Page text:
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Minimization of Attack Risk with Bayesian Detection CriteriaTopics: Monte Carlo, Black Scholes, Bayesian, ARIMA, Heston and Stochastic Techniques or Analysis; Risk Analysis and Management; Risk Minimization, Analytics and Deep Machine Learning

Abstract: Strategic deterrence operates in and on a vast interstate network of rational actors seeking to minimize risk. Risk can be minimized by employing a likelihood ratio test (LRT) derived from Bayes’ Theorem. The LRT is comprised of prior, detection, and false-alarm probabilities. The power-law, known for its applicability to complex systems, has been used to model the distribution of combat fatalities. However, it cannot be used as a Bayesian prior for war when its area is unbounded. Analytics applied to Correlates of War data reveals that combat fatalities follow a log-gamma or log-normal probability distribution depending on a state’s escalation strategy. Results are used to show that nuclear war level fatalities pose increasing risk despite decreasing probability, that LRT-based decisions can minimize attack risk if an upper limit of impending fatalities is indicated by the detection system and commensurate with nominal false-alarm maximum, and that only successful defensive strategies are stable.(More)

Strategic deterrence operates in and on a vast interstate network of rational actors seeking to minimize risk. Risk can be minimized by employing a likelihood ratio test (LRT) derived from Bayes’ Theorem. The LRT is comprised of prior, detection, and false-alarm probabilities. The power-law, known for its applicability to complex systems, has been used to model the distribution of combat fatalities. However, it cannot be used as a Bayesian prior for war when its area is unbounded. Analytics applied to Correlates of War data reveals that combat fatalities follow a log-gamma or log-normal probability distribution depending on a state’s escalation strategy. Results are used to show that nuclear war level fatalities pose increasing risk despite decreasing probability, that LRT-based decisions can minimize attack risk if an upper limit of impending fatalities is indicated by the detection system and commensurate with nominal false-alarm maximum, and that only successful defensive strategies are stable.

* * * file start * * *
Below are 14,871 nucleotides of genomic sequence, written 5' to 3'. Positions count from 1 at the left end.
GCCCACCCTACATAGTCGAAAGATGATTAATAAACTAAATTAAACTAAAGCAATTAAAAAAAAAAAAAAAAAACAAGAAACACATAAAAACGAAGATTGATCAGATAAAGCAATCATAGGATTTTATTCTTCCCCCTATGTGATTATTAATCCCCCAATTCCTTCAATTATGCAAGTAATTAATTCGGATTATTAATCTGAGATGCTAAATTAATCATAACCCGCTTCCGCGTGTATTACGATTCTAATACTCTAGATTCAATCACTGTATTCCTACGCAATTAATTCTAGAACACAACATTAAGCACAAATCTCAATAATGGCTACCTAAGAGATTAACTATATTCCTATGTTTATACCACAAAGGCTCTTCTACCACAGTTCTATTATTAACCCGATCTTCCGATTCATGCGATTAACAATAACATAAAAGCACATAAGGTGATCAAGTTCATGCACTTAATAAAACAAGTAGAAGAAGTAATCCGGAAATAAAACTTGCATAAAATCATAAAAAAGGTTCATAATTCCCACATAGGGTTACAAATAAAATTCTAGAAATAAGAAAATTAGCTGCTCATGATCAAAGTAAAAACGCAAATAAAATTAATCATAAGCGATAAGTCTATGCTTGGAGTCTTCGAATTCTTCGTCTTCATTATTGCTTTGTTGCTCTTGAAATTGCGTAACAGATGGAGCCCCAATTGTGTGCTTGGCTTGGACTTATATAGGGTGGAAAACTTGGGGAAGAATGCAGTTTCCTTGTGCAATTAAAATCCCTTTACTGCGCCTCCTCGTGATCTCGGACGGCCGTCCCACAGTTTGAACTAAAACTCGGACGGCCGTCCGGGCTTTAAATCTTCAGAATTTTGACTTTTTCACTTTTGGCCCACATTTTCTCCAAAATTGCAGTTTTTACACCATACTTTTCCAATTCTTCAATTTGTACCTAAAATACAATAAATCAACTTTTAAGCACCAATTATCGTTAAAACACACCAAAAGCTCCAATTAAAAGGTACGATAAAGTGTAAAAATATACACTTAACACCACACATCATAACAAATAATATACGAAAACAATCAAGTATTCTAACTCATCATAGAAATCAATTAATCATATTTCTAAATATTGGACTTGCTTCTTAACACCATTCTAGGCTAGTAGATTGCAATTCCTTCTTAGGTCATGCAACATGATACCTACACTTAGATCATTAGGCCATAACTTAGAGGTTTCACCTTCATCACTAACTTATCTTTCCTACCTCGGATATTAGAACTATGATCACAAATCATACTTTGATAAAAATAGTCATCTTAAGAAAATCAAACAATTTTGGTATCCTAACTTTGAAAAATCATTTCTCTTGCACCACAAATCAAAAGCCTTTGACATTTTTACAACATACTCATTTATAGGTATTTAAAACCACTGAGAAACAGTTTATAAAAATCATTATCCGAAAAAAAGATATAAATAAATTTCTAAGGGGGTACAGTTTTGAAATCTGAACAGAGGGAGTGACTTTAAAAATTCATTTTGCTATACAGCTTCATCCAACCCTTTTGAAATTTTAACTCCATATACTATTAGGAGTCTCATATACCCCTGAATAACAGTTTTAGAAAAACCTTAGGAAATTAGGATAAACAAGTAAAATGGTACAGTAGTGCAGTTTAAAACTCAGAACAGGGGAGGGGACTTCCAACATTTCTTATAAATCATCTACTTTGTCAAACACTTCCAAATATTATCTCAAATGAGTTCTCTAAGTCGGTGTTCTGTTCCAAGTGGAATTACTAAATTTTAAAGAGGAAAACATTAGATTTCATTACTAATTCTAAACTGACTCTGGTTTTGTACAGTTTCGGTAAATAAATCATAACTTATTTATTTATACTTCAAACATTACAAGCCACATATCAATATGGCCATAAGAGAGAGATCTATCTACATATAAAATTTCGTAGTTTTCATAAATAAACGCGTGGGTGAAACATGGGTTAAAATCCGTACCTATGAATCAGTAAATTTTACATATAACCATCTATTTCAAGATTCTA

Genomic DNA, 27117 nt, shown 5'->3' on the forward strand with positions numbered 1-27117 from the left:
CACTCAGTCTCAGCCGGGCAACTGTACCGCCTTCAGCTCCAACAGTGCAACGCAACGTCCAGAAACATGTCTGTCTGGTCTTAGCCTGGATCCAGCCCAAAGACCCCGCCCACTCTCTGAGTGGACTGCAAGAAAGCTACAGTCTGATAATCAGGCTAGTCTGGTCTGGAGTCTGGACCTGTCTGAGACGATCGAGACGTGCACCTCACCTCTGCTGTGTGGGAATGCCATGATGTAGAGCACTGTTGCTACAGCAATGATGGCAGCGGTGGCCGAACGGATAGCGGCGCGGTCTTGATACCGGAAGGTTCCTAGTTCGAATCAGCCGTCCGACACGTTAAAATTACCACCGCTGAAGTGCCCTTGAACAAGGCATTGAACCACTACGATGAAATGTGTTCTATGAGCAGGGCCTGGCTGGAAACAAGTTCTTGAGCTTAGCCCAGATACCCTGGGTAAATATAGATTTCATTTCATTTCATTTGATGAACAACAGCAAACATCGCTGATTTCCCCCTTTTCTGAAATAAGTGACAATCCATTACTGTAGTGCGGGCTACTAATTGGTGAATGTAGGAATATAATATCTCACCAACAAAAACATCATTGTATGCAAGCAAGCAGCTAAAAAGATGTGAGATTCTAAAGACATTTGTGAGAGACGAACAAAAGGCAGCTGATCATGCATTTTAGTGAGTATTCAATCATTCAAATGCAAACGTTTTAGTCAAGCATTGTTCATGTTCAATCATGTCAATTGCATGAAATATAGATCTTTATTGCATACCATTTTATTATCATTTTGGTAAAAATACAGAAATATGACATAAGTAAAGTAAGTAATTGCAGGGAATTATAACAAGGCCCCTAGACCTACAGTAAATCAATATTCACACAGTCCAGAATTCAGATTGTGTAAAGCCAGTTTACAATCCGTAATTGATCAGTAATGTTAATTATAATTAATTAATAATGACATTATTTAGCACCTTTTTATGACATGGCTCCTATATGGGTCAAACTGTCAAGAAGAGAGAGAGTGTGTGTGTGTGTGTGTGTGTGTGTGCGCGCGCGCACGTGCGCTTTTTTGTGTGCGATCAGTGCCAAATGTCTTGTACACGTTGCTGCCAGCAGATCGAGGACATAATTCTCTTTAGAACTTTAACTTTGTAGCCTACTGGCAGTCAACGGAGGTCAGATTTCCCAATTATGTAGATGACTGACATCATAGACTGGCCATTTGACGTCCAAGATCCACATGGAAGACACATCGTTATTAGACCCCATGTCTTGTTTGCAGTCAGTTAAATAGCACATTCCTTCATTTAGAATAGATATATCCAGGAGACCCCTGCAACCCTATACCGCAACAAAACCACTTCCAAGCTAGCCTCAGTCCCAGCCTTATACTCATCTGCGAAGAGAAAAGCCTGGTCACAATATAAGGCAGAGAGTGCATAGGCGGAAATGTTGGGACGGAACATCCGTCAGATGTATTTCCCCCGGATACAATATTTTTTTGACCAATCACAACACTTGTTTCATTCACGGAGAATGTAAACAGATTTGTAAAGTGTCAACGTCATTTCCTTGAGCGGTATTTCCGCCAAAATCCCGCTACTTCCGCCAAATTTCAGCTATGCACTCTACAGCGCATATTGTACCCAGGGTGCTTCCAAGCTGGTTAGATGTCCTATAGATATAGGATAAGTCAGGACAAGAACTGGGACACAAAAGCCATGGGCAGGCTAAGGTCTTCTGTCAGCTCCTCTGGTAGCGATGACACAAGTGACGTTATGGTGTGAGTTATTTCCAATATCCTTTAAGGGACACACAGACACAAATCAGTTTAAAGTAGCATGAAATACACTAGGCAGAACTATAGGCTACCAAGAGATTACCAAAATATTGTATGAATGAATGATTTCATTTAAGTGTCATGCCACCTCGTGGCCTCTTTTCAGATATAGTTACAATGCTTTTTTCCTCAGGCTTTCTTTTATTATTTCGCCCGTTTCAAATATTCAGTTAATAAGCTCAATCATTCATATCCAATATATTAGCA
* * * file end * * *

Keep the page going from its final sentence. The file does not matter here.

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Standley, V.; Nuño, F. and Sharpe, J. (2019). Minimization of Attack Risk with Bayesian Detection Criteria.In Proceedings of the 4th International Conference on Complexity, Future Information Systems and Risk - Volume 1: COMPLEXIS, ISBN 978-989-758-366-7, pages 17-26. DOI: 10.5220/0007656100170026

@conference{complexis19, author={Vaughn H. Standley. and Frank G. Nuño. and Jacob W. Sharpe.}, title={Minimization of Attack Risk with Bayesian Detection Criteria}, booktitle={Proceedings of the 4th International Conference on Complexity, Future Information Systems and Risk - Volume 1: COMPLEXIS,}, year={2019}, pages={17-26}, publisher={SciTePress}, organization={INSTICC}, doi={10.5220/0007656100170026}, isbn={978-989-758-366-7}, }

TY - CONF

JO - Proceedings of the 4th International Conference on Complexity, Future Information Systems and Risk - Volume 1: COMPLEXIS, TI - Minimization of Attack Risk with Bayesian Detection Criteria SN - 978-989-758-366-7 AU - Standley, V. AU - Nuño, F. AU - Sharpe, J. PY - 2019 SP - 17 EP - 26 DO - 10.5220/0007656100170026